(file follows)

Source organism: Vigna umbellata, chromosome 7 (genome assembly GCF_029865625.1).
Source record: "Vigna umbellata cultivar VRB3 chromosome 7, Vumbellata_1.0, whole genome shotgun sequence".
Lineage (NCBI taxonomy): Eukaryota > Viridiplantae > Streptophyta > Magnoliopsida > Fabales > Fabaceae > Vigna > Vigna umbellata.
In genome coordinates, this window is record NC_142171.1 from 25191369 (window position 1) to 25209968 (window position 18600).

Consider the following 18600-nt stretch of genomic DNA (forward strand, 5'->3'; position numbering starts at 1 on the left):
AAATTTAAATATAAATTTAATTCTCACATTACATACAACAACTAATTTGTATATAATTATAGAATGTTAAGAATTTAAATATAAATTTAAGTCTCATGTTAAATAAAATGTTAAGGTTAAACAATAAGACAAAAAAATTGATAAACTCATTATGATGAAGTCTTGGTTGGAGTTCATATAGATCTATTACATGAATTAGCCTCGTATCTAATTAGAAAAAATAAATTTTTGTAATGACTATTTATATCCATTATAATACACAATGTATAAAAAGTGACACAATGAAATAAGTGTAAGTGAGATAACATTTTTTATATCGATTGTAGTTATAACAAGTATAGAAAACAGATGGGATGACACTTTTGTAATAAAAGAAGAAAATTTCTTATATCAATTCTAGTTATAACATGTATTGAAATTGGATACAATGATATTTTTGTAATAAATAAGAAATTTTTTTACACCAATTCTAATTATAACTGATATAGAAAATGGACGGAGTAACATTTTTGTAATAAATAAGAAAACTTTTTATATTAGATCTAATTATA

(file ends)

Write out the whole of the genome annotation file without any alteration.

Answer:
Source organism: Vigna umbellata, chromosome 7 (genome assembly GCF_029865625.1).
Source record: "Vigna umbellata cultivar VRB3 chromosome 7, Vumbellata_1.0, whole genome shotgun sequence".
Lineage (NCBI taxonomy): Eukaryota > Viridiplantae > Streptophyta > Magnoliopsida > Fabales > Fabaceae > Vigna > Vigna umbellata.
In genome coordinates, this window is record NC_142171.1 from 25191369 (window position 1) to 25209968 (window position 18600).

Consider the following 18600-nt stretch of genomic DNA (forward strand, 5'->3'; position numbering starts at 1 on the left):
AAATTTAAATATAAATTTAATTCTCACATTACATACAACAACTAATTTGTATATAATTATAGAATGTTAAGAATTTAAATATAAATTTAAGTCTCATGTTAAATAAAATGTTAAGGTTAAACAATAAGACAAAAAAATTGATAAACTCATTATGATGAAGTCTTGGTTGGAGTTCATATAGATCTATTACATGAATTAGCCTCGTATCTAATTAGAAAAAATAAATTTTTGTAATGACTATTTATATCCATTATAATACACAATGTATAAAAAGTGACACAATGAAATAAGTGTAAGTGAGATAACATTTTTTATATCGATTGTAGTTATAACAAGTATAGAAAACAGATGGGATGACACTTTTGTAATAAAAGAAGAAAATTTCTTATATCAATTCTAGTTATAACATGTATTGAAATTGGATACAATGATATTTTTGTAATAAATAAGAAATTTTTTTACACCAATTCTAATTATAACTGATATAGAAAATGGACGGAGTAACATTTTTGTAATAAATAAGAAAACTTTTTATATTAGATCTAATTATA